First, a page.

21:47 GMT19 October 2020
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    Israeli archaeologists announced Monday that while excavating and uncovering a massive section of Jerusalem’s 2,000-year-old Western Wall for the past two years, they have also discovered a small Roman theater, sought for 150 years.

    The 200- to 300-seat theater, built in a classical Roman style, was found directly below Wilson's Arch, which is connected to the Western Wall. The structure is the first Roman public building ever discovered in the city, and it changes archaeologists' perceptions of Roman-conquered Jerusalem after the fall of the Second Temple.  

    Israel Antiquity Authority (IAA) archaeologist Dr. Joe Uziel described the discovery as "a real drama", noting that also there were indications such structures existed in the city, none had been unveiled in 150 years of modern archaeological research. Uziel and his colleagues said at a subterranean press conference in the Western Wall tunnel complex that their entire understanding of the whole Roman city had changed.

    ​"Now we saw there was leisure, entertainment under Wilson's Arch," said IAA excavation director Tehillah Lieberman.

    The Western Wall is among the last remnants of the remaining structures surrounding the Second Jewish Temple until its destruction by the Romans in 70 CE. It is the holiest site where Jews are permitted to pray. Uziel pointed out that although he always found it "extremely exciting" to be able to expose parts of the landmark, stumbling into something he never even expected to be there particularly thrilled him.

    "It's probably the most important archaeological site in the country, the first public structure from the Roman period of Jerusalem," said Uziel's colleague, Yuval Baruch. "We know a lot about dwelling houses, a lot about installations, water systems, roads, streets but this is the first time we can present to the public a Roman public structure."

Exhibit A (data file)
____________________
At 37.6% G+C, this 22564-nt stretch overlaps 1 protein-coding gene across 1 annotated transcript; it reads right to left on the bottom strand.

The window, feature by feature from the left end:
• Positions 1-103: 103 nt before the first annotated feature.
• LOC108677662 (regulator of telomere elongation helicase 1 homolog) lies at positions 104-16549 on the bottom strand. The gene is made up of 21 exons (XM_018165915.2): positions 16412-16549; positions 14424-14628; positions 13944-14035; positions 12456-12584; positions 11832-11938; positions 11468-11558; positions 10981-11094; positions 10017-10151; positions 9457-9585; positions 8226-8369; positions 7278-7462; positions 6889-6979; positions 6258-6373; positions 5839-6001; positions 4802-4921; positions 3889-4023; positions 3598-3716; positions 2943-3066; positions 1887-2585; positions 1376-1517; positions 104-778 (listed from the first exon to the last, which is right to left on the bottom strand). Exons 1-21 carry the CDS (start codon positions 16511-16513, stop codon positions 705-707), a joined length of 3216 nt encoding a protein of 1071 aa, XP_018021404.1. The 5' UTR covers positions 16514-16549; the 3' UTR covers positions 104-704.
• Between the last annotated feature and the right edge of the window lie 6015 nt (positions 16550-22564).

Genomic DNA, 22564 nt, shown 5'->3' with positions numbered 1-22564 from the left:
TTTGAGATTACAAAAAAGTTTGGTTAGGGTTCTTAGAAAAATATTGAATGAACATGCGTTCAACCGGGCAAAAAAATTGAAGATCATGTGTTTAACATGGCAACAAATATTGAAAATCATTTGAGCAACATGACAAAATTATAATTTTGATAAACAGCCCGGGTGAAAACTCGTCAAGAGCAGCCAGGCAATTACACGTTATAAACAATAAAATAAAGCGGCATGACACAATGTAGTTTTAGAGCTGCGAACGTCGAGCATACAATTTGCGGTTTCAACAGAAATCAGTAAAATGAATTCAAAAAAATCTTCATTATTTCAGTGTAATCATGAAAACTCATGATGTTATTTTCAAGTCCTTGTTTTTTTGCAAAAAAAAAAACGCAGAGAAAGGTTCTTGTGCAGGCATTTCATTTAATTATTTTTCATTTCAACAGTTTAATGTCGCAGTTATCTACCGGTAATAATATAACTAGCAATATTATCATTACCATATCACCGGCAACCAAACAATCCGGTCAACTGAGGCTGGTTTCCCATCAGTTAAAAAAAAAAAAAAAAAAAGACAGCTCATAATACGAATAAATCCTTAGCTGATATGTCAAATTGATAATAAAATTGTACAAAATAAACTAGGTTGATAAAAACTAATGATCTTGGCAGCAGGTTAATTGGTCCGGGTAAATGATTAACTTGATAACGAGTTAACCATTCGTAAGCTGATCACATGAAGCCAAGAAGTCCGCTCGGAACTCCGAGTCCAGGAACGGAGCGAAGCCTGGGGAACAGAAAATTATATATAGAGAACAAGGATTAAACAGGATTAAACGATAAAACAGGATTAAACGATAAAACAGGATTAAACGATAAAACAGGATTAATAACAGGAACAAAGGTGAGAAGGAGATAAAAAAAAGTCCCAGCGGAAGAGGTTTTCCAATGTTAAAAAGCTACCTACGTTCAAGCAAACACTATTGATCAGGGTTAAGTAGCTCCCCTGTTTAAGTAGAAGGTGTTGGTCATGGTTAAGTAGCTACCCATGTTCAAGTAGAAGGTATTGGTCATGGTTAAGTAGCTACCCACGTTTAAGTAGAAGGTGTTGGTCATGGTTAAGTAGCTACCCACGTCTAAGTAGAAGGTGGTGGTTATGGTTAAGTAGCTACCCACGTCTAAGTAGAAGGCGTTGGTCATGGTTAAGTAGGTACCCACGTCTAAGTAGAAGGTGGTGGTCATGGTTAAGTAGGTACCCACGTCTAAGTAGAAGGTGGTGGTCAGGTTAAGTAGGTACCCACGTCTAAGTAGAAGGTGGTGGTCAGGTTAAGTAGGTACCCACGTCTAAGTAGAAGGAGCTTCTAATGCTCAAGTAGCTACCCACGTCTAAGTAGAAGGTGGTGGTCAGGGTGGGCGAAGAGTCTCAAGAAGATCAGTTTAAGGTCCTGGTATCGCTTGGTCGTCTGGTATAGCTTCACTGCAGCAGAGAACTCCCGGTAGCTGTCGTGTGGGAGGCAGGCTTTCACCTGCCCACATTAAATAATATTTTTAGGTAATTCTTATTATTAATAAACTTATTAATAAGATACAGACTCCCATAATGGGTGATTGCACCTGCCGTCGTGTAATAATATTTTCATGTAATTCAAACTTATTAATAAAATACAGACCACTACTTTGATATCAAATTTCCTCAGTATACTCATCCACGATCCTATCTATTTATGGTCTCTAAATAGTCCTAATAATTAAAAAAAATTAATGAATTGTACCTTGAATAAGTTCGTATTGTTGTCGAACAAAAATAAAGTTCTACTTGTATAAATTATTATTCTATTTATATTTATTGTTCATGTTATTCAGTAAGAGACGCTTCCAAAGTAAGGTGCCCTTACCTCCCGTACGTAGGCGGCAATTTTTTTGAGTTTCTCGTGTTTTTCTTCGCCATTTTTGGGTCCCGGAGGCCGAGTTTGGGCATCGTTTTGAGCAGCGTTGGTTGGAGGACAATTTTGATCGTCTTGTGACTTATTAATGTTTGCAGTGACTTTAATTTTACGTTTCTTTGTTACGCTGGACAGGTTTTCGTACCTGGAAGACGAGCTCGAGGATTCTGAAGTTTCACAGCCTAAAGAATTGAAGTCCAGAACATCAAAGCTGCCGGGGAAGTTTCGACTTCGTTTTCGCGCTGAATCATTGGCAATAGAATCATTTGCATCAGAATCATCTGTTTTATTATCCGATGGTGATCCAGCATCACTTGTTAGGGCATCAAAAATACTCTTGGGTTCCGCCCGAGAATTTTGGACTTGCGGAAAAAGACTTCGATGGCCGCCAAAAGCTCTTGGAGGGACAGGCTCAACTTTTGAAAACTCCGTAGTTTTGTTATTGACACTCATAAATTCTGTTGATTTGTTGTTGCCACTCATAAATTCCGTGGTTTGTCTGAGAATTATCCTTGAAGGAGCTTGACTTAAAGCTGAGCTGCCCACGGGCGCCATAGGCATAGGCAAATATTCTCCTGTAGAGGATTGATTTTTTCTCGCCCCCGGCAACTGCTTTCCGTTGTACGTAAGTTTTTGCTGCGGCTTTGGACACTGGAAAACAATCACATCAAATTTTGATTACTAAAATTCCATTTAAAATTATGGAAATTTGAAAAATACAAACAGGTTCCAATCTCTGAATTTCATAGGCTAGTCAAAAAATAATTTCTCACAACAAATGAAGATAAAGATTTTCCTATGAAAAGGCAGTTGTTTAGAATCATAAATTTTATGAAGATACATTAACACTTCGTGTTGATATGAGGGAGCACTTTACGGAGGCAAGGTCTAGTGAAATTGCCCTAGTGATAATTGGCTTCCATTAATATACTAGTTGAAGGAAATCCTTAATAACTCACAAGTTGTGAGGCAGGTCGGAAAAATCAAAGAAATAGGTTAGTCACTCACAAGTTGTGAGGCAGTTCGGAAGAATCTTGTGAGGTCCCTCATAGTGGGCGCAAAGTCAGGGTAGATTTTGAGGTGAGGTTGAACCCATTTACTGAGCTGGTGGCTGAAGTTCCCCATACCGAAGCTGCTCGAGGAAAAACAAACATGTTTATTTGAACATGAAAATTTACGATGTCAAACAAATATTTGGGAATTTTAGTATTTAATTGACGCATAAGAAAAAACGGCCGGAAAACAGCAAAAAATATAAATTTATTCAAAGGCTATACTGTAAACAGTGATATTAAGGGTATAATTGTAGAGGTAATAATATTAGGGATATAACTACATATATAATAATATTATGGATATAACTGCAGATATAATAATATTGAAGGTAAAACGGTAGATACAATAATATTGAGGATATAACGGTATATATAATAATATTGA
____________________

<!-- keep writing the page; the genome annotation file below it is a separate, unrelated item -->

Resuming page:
In 70 CE, the Second Temple was razed along with most of the Jewish settlement of Jerusalem after the suppression of the Zealot revolt. In its place, a Roman colony was established and named Aelia Capitolina after the Roman god Jupiter and the emperor Hadrian, who began reconstructing the city in 130 CE. Following the deadly Bar Kochba Revolt of circa 132-136 CE, Jews were prohibited from entering the capital aside from on Tisha B'Av, a day of mourning commemorating the destruction of the Temple.

    According to Uziel, the newly unearthed building "dates pretty solidly to the late Roman period." It could either serve as a meeting chamber for Roman administrative officials or as a concert venue.

    The excavations are expected to continue until next spring, with archaeologists hoping to reach First Temple-period remains.


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